New England vs. Philadelphia: Report Card Grades for Each Patriots Unit
The New England Patriots rebounded from a listless preseason opener and held on to defeat the Philadelphia Eagles in a 42-35 barnburner. The two sides combined for over 850 yards of total offense, with the reserve defenses in particular getting exploited.
The Patriots first-team offense controlled the entire first quarter, with the Eagles running just a single offensive play in the opening frame. Consequently, we ended up seeing roughly 30 snaps of both the first-string offense and defense, with both units playing well into the second quarter.
In terms of big-picture trends, it's clear a few depth-chart shakeups are coming. We'll get into position-specific battles later on, but wide receiver, interior offensive line and safety look like areas where several reserves deserve more reps against stiffer competition.
Unfortunately, penalties dominated the pace and discourse surrounding the game, an all too common trend throughout this year's preseason. The two teams combined for 21 penalties; last week, the Pats and Washington had 19 together. While many appeared borderline at best, it's clear the Patriots need to make significant adjustments, provided the officials don't loosen up too much when the games start to count.
In spite of some ugly numbers on defense and special teams, Pats fans will surely be happy with their team's bounce-back effort. The first-stringers outclassed the Eagles, providing a much-needed reprieve from last week's debacle. While depth remains an issue at multiple positions, the established starters showed encouraging signs against a playoff-caliber opponent.
Going position by position, let's take a deeper dive into New England's first victory of the exhibition slate.
There aren't many signs of tread on the tires of 37-year-old Tom Brady. Despite an inauspicious pick-six on the first drive, Brady largely controlled the tempo of the game, stretching the Eagles defense horizontally with short-stick and flat routes.
That eventually opened up the vertical outside, where Brady hit Kenbrell Thompkins for a well-executed back-shoulder-fade touchdown. For the night, Brady finished 8-of-10 for 81 yards, one touchdown and one interception.
But it was after Brady's exit that real interest was stirred. After clearly outplaying Ryan Mallett in the Washington game, Jimmy Garoppolo entered with the second team and finished the first half. The rookie continued to build momentum, throwing two touchdown passes and demonstrating a clear rapport with Brandon LaFell.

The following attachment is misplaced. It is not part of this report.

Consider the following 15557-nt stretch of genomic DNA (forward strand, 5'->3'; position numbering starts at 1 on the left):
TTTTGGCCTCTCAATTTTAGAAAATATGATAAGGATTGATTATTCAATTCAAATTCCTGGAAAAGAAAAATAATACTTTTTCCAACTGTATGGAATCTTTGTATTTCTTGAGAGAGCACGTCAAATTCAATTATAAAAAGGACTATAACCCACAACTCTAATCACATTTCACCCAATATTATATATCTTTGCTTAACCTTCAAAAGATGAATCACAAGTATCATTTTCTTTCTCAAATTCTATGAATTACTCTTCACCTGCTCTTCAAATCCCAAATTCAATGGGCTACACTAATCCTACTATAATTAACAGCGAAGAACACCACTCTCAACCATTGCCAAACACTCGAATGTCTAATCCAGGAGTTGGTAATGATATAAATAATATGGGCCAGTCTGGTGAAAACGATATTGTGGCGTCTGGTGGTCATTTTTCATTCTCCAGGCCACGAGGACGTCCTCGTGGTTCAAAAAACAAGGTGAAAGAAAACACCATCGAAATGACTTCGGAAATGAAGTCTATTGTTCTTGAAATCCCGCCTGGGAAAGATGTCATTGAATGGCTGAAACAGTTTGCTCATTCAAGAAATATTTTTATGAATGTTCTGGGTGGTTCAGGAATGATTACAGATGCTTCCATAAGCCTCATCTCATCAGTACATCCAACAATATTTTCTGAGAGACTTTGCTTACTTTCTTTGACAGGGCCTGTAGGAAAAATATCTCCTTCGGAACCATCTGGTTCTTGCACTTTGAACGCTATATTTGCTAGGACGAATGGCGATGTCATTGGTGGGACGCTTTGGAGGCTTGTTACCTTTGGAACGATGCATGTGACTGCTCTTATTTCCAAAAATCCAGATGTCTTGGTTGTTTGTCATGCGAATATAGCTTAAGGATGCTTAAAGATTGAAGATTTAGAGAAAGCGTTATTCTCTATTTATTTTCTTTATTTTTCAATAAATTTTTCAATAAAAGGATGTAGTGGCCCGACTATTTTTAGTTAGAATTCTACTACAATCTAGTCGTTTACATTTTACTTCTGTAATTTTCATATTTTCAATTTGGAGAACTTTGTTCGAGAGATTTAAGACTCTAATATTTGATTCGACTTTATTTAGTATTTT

In fairness, Mallett played well in the second half. Mallett completed seven of his 11 passes for 92 yards, an 8.4 yards-per-attempt average that led all Pats quarterbacks on the night. He fared well amid frequently collapsing pockets, though the Eagles edge-rushers appeared to lack gap discipline and thus provided room for Mallett to step up into.
Garoppolo deserved the opportunity to play with the second team after his performance last week. Mallett may have rebounded, but with the arrow pointing up on the rookie, his roster spot is no longer a guarantee.
A week after failing to generate any meaningful traction on the ground, the Patriots racked up 213 rushing yards on 5.5 yards per carry. With six offensive linemen and heavy two-tight end sets used liberally, New England evoked some of the downhill power-running game that came to define its offense at the end of 2013.
The game's best rusher was the running back who may be at the bottom of the depth chart. Jonas Gray has been relatively quiet this summer, but after showing decisive cuts in compiling 98 yards on just 12 carries, he may have earned himself a longer look. His success came against the Eagles third- and fourth-stringers, but he at least has some positive film for his future.
Stevan Ridley also rebounded from a quiet debut to post 45 yards on nine carries, though he did have a fumble that James Develin recovered. Conversely, rookie James White struggled to find holes on inside runs, often fruitlessly bouncing his carries outside. The fourth-rounder finished with a paltry 27 yards on 10 carries.
The final numbers look pretty, but it was a bizarrely inconsistent rushing game overall. It was often feast-or-famine, with plenty of double-digit-yard runs coupled with plays that failed to reach the line of scrimmage. Still, the Patriots will happily take Friday night's showing over their first preseason performance.
Wide Receiver and Tight End
After using heavy personnel for much of their first drive, the Patriots' second drive exhibited plenty of spread uptempo concepts that allowed their passing game to shine. Unlike last season, when a lack of chemistry wreaked havoc on New Engalnd's offense early in the year, Brady is clearly in sync with his top targets.